Jamaica Bay Wildlife Refuge, Queens, NY, 3 August 2008
It was while watching flocks of shorebirds on Friday on Cape Cod (an adventure I will soon describe) that I first heard of a Red-necked Stint being found at Jamaica Bay. I got back-to-back calls that I let go to voicemail from Jory and Will, my upstate birding buddies, and when I checked my voicemail I found out the news. There was nothing I could do about it though, so I let it go (ok, maybe I whined a bit) and figured I would chase the bird down on Saturday when I was back in New York. After getting home from New England on Saturday I changed my mind and decided that I could let the stint sit one more day before I went after it: I was tired, I hadn’t seen Daisy in days, and I figured that maybe some of the upstate folks I haven’t seen in awhile might come after the bird. Am I ever glad I waited until today to chase that stint!
Before I even got out on the muddy East Pond I ran into some birders, including Doug, who kindly helped me find a Eurasian Collared-Dove near Binghamton last year. We headed into the north end of the pond after getting our waders on and quickly encountered some other birders with exciting news: they had not yet found the stint but they had seen a Sharp-tailed Sandpiper!
A quick word about both of these birds. They both breed in Siberia, which is pretty far from Jamaica Bay. They must have taken the “Siberian Express,” which is a birding term for when birds ride the jet stream across from Siberia, over Alaska and Canada, and veer south wherever the jet stream does. Fortunately for me and about fifty of New York’s finest birders, the jet stream must have been veering south towards us!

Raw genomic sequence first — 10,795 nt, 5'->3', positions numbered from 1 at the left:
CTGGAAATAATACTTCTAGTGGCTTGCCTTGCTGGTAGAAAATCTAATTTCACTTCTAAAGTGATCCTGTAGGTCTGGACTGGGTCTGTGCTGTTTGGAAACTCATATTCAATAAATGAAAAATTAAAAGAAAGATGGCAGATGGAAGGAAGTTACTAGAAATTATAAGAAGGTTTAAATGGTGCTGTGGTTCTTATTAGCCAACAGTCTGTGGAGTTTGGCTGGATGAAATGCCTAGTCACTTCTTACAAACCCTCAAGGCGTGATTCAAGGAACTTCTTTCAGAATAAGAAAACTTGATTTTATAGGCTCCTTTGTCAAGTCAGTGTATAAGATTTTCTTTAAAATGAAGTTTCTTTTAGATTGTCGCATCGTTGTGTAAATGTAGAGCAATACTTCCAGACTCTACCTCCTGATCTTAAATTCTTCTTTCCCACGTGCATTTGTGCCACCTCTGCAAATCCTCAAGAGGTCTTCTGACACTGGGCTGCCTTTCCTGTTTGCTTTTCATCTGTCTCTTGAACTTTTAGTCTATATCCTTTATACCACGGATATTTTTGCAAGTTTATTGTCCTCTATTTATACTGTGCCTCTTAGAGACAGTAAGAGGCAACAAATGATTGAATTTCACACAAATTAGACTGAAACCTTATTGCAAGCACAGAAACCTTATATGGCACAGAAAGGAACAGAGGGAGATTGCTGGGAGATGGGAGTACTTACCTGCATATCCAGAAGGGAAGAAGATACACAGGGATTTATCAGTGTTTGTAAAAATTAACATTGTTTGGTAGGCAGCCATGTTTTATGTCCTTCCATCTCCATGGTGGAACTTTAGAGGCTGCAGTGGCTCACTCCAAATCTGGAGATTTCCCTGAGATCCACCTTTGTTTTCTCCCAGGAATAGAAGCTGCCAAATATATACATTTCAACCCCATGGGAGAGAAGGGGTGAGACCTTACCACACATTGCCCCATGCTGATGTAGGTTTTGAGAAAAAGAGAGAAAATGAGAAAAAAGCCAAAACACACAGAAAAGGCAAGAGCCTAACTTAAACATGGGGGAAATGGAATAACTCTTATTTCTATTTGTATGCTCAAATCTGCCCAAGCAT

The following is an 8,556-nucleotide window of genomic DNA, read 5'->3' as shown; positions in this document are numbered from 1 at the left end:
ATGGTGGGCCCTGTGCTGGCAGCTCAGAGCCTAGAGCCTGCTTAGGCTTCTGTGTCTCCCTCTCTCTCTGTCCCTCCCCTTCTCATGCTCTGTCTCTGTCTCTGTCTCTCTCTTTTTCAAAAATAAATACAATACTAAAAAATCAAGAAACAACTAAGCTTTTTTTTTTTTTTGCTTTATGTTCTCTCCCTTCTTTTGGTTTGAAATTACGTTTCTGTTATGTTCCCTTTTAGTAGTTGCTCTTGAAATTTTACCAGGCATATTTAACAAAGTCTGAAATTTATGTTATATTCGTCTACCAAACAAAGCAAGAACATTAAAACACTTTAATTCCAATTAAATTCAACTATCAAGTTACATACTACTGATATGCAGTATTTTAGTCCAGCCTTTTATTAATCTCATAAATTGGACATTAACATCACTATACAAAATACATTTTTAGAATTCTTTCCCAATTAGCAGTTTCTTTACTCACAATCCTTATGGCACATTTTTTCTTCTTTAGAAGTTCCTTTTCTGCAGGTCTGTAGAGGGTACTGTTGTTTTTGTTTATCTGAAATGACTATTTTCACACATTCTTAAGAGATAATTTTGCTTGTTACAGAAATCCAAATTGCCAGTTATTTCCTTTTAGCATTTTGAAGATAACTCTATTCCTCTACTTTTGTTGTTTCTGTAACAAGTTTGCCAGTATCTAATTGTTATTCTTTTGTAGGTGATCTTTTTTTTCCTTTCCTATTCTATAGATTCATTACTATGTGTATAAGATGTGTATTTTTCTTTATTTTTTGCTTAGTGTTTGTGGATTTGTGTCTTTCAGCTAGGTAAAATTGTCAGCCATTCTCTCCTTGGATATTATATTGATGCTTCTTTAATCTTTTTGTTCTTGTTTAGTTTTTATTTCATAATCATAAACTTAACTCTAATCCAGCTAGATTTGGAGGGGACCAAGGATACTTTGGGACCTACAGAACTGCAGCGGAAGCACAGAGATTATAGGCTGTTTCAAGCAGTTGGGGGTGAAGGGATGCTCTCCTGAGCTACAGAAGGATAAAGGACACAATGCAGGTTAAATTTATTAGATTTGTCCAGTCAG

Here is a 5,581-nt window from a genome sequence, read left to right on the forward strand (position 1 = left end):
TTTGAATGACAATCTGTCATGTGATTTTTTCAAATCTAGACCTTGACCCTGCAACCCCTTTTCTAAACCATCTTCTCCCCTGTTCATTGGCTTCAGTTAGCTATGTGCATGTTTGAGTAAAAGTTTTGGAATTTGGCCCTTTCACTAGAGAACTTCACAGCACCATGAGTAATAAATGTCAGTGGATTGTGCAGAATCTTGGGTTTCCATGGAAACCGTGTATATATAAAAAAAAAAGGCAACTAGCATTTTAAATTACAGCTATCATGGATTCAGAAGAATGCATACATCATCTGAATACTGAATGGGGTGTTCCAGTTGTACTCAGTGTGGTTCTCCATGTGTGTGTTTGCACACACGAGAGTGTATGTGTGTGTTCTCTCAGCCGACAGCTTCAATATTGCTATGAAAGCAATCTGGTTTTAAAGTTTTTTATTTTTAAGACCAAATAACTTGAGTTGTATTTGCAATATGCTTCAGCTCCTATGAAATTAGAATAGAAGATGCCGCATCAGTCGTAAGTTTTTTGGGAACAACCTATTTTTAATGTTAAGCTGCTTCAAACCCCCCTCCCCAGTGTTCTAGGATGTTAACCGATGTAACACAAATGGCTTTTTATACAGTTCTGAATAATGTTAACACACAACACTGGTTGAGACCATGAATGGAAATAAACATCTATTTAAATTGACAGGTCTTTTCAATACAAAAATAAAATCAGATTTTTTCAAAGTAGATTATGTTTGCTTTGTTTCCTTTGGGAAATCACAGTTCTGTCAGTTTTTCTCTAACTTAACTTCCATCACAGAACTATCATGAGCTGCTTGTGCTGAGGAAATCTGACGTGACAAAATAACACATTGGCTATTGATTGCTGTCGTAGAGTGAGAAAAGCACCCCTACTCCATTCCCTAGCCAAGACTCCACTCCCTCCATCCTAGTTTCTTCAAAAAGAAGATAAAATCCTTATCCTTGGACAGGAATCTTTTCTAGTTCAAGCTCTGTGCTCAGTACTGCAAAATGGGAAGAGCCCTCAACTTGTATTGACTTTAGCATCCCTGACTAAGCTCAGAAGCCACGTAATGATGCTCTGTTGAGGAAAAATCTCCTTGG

herd o’ birders at Jamaica Bay
The Sharp-tailed Sandpiper was refound on the island in the middle of the pond and then across on the opposite shore. While looks were achieved they were far from optimum because of the range and light, which was against us. While trying to find the bird after it had disappeared again a birder spotted the stint on the other side of the pond, and, again, lousy looks were acquired. Now, at this point, I could have gone home, happy with having had identifiable looks at two rare life birds. But I wanted good looks (and pictures) so I stuck around sweating in the stinky air, hoping against hope that the lone birder working the opposite side of the pond would flush the birds over to us.
Shortly thereafter, when the herd of birders had split up a bit and I was in a short scope line of about six people I looked up in front of us and there was the Red-necked Stint, about twenty feet away! Oh, and did I mention that the stint was still in breeding plumage?
the rightmost bird is the stint (ust in case you couldn’t tell)
here it is again, on the left this time
by now you can find it on your own, right?